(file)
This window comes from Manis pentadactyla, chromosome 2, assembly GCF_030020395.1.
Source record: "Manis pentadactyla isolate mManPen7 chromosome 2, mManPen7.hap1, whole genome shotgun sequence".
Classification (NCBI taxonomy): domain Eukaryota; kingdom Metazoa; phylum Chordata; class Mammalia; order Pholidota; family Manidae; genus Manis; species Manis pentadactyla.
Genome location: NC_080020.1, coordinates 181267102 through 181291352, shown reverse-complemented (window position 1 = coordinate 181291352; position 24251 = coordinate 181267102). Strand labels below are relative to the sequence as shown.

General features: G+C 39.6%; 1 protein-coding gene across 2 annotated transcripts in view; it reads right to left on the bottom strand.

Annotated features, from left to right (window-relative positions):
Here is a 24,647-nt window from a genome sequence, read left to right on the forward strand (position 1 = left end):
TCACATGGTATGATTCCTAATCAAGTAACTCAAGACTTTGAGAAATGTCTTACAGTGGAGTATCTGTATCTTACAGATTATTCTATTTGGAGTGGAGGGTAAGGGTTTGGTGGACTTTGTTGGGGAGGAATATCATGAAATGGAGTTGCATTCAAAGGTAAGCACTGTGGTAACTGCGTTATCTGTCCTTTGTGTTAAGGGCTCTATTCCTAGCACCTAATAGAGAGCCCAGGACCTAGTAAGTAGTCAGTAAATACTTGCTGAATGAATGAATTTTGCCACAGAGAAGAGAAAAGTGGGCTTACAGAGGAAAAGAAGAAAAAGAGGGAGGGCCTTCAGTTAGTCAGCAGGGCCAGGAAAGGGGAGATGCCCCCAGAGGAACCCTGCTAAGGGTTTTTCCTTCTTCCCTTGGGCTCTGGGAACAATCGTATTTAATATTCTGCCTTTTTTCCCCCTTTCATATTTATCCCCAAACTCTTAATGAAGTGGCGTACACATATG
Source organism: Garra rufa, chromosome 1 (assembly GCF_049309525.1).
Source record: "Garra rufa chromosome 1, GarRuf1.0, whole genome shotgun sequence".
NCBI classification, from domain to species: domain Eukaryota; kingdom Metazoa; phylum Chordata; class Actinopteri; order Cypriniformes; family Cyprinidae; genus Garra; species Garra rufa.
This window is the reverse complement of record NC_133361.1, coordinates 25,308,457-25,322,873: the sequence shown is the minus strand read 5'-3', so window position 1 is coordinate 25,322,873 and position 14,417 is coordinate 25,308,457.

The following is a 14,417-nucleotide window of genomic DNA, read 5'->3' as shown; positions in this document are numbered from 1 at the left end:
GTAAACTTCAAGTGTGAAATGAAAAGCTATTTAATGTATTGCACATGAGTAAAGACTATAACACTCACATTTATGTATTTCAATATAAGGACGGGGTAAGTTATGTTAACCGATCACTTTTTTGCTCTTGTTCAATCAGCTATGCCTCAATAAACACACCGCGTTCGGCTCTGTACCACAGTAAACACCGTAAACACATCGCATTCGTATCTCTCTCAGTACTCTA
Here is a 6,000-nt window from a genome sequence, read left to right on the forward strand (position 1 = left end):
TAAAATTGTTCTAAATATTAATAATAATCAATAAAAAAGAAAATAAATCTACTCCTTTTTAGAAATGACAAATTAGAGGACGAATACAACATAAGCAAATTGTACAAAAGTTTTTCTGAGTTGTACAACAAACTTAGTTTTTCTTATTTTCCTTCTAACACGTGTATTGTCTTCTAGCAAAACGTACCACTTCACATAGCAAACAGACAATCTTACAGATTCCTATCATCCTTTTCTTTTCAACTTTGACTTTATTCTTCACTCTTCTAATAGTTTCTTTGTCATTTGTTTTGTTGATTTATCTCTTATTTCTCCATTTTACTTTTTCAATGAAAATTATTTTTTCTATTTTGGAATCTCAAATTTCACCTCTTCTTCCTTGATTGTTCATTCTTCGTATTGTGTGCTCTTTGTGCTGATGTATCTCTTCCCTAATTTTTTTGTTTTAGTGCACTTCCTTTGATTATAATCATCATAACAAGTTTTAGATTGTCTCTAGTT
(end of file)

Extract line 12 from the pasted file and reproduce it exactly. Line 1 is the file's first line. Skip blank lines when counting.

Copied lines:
This window is the reverse complement of record NC_133361.1, coordinates 25,308,457-25,322,873: the sequence shown is the minus strand read 5'-3', so window position 1 is coordinate 25,322,873 and position 14,417 is coordinate 25,308,457.